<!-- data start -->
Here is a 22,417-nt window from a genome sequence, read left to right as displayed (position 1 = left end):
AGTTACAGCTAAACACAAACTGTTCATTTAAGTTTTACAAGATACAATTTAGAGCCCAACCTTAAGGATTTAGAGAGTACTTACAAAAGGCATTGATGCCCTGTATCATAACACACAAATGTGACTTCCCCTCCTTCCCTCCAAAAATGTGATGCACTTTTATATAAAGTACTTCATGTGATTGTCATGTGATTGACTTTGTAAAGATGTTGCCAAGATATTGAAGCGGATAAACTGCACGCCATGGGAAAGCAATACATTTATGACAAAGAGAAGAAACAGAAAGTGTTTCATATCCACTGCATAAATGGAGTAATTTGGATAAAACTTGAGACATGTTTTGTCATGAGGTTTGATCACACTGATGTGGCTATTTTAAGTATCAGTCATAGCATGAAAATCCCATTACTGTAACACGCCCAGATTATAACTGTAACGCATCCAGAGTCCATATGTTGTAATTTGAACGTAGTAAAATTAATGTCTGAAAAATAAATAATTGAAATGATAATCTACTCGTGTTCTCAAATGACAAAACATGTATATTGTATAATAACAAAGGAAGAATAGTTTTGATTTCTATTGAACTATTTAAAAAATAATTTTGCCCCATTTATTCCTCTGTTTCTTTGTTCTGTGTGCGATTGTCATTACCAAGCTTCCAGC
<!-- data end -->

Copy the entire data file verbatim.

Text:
Here is a 22,417-nt window from a genome sequence, read left to right as displayed (position 1 = left end):
AGTTACAGCTAAACACAAACTGTTCATTTAAGTTTTACAAGATACAATTTAGAGCCCAACCTTAAGGATTTAGAGAGTACTTACAAAAGGCATTGATGCCCTGTATCATAACACACAAATGTGACTTCCCCTCCTTCCCTCCAAAAATGTGATGCACTTTTATATAAAGTACTTCATGTGATTGTCATGTGATTGACTTTGTAAAGATGTTGCCAAGATATTGAAGCGGATAAACTGCACGCCATGGGAAAGCAATACATTTATGACAAAGAGAAGAAACAGAAAGTGTTTCATATCCACTGCATAAATGGAGTAATTTGGATAAAACTTGAGACATGTTTTGTCATGAGGTTTGATCACACTGATGTGGCTATTTTAAGTATCAGTCATAGCATGAAAATCCCATTACTGTAACACGCCCAGATTATAACTGTAACGCATCCAGAGTCCATATGTTGTAATTTGAACGTAGTAAAATTAATGTCTGAAAAATAAATAATTGAAATGATAATCTACTCGTGTTCTCAAATGACAAAACATGTATATTGTATAATAACAAAGGAAGAATAGTTTTGATTTCTATTGAACTATTTAAAAAATAATTTTGCCCCATTTATTCCTCTGTTTCTTTGTTCTGTGTGCGATTGTCATTACCAAGCTTCCAGC